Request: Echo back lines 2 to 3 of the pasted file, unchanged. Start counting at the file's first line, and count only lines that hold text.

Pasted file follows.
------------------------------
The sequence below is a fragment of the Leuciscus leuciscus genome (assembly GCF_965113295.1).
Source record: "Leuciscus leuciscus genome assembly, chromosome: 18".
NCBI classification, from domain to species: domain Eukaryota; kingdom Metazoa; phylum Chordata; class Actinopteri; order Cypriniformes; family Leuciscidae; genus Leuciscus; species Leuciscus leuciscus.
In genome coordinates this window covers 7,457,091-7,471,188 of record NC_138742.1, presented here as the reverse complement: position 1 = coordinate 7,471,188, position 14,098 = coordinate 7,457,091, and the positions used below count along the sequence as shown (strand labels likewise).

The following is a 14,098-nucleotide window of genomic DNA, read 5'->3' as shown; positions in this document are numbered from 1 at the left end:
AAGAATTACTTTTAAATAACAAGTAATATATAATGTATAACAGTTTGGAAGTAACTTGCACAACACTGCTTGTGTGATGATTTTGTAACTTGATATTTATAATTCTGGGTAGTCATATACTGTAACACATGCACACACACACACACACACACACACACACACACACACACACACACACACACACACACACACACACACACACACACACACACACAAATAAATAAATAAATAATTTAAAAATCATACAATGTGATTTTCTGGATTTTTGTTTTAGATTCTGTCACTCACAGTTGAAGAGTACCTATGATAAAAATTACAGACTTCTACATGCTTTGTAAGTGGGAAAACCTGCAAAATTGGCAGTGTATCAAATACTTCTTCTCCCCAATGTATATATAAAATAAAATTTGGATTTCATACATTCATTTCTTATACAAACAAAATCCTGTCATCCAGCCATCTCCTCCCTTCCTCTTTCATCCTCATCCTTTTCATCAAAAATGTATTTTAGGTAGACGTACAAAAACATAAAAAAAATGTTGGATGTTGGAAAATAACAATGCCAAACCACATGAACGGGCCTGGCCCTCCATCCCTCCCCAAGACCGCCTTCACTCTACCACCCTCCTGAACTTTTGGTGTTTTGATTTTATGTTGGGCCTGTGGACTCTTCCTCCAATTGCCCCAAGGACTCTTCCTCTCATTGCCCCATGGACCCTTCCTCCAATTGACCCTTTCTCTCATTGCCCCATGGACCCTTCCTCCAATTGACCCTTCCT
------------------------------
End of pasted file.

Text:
Source record: "Leuciscus leuciscus genome assembly, chromosome: 18".
NCBI classification, from domain to species: domain Eukaryota; kingdom Metazoa; phylum Chordata; class Actinopteri; order Cypriniformes; family Leuciscidae; genus Leuciscus; species Leuciscus leuciscus.